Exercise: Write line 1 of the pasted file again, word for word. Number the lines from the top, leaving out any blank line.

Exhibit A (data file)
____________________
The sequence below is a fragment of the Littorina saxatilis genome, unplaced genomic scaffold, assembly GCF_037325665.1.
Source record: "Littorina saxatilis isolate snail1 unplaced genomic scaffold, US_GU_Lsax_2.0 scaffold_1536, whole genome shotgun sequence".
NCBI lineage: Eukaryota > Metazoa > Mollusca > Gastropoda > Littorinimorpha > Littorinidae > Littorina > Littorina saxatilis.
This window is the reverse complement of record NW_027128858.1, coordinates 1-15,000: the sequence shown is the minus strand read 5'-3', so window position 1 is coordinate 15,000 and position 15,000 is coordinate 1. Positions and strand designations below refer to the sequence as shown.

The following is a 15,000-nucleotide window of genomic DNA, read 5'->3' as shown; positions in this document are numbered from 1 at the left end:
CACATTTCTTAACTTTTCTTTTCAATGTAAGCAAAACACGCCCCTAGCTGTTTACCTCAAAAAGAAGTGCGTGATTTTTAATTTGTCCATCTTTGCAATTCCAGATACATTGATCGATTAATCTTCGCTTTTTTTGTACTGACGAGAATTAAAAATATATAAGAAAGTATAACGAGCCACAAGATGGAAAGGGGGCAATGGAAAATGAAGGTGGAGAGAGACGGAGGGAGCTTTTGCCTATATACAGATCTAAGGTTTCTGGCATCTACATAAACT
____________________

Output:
The sequence below is a fragment of the Littorina saxatilis genome, unplaced genomic scaffold, assembly GCF_037325665.1.